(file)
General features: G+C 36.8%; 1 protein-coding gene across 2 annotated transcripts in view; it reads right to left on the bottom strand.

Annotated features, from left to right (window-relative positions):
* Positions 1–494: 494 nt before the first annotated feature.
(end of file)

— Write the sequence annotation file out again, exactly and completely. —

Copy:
General features: G+C 36.8%; 1 protein-coding gene across 2 annotated transcripts in view; it reads right to left on the bottom strand.

Annotated features, from left to right (window-relative positions):
* Positions 1–494: 494 nt before the first annotated feature.